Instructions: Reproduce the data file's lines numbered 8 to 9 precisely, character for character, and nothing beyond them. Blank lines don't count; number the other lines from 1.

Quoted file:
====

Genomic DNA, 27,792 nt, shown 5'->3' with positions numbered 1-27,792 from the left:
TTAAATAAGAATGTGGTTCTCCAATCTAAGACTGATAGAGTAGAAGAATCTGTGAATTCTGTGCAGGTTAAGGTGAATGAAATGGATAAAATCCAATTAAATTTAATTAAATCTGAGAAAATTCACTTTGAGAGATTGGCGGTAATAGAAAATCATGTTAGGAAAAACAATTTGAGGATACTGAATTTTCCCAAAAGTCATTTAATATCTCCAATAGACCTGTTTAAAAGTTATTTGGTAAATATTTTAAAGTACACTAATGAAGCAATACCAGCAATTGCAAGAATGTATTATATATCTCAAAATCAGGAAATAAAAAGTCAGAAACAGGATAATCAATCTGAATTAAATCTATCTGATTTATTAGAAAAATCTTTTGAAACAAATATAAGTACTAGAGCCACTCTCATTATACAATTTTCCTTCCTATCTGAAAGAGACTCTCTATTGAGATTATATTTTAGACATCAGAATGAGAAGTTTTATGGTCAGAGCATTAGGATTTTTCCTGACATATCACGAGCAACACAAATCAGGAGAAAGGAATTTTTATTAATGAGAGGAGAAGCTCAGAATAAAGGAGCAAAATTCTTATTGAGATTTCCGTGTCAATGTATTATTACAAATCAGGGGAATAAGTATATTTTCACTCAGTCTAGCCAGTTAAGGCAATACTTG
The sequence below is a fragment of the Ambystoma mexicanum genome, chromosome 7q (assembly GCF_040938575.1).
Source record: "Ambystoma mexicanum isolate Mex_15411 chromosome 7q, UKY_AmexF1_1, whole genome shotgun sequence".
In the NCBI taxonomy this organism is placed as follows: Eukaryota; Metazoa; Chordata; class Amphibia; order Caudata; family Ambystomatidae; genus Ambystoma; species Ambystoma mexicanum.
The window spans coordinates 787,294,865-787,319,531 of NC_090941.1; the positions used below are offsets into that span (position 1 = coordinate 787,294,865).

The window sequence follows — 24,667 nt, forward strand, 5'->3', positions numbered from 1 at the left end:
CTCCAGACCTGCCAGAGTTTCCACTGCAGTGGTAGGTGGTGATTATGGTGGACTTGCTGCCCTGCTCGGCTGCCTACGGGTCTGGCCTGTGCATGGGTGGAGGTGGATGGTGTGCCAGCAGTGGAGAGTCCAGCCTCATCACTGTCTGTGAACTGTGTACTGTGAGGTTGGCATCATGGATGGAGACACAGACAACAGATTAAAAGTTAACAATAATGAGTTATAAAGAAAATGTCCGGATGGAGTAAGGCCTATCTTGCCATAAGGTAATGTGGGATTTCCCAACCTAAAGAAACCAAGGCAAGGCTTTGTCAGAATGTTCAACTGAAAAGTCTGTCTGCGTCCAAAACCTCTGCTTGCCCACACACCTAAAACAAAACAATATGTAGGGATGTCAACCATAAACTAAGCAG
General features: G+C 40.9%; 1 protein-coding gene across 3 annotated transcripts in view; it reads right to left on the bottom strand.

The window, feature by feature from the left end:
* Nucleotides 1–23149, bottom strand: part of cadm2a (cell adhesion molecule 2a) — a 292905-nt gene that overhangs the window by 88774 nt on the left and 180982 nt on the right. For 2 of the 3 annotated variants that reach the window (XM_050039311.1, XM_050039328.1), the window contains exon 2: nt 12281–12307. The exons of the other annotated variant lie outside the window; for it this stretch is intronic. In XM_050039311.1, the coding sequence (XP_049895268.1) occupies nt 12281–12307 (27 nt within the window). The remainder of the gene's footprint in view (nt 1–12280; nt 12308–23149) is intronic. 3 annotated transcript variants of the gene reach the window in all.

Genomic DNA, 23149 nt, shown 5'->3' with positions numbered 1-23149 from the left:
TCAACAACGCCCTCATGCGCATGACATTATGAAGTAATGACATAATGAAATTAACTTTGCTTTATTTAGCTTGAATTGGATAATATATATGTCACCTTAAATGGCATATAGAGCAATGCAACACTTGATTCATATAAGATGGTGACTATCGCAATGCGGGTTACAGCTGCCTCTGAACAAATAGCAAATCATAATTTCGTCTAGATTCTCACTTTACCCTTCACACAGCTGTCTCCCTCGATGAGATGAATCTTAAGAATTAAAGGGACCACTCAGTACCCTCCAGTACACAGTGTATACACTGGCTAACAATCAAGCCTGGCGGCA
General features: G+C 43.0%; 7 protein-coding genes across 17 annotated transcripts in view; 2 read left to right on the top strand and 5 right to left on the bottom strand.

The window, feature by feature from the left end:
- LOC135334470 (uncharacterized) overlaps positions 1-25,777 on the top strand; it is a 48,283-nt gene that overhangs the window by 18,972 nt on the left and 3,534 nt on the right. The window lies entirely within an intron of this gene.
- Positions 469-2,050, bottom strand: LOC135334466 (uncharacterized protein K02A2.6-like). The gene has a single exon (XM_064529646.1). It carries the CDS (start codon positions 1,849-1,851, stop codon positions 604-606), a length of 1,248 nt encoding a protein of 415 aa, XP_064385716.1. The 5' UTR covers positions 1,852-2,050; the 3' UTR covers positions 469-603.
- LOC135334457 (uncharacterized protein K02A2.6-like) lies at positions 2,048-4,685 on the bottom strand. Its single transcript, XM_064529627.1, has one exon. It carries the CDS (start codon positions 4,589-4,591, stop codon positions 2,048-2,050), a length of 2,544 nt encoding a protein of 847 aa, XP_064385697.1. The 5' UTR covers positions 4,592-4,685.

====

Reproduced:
CTCCAGACCTGCCAGAGTTTCCACTGCAGTGGTAGGTGGTGATTATGGTGGACTTGCTGCCCTGCTCGGCTGCCTACGGGTCTGGCCTGTGCATGGGTGGAGGTGGATGGTGTGCCAGCAGTGGAGAGTCCAGCCTCATCACTGTCTGTGAACTGTGTACTGTGAGGTTGGCATCATGGATGGAGACACAGACAACAGATTAAAAGTTAACAATAATGAGTTATAAAGAAAATGTCCGGATGGAGTAAGGCCTATCTTGCCATAAGGTAATGTGGGATTTCCCAACCTAAAGAAACCAAGGCAAGGCTTTGTCAGAATGTTCAACTGAAAAGTCTGTCTGCGTCCAAAACCTCTGCTTGCCCACACACCTAAAACAAAACAATATGTAGGGATGTCAACCATAAACTAAGCAG
General features: G+C 40.9%; 1 protein-coding gene across 3 annotated transcripts in view; it reads right to left on the bottom strand.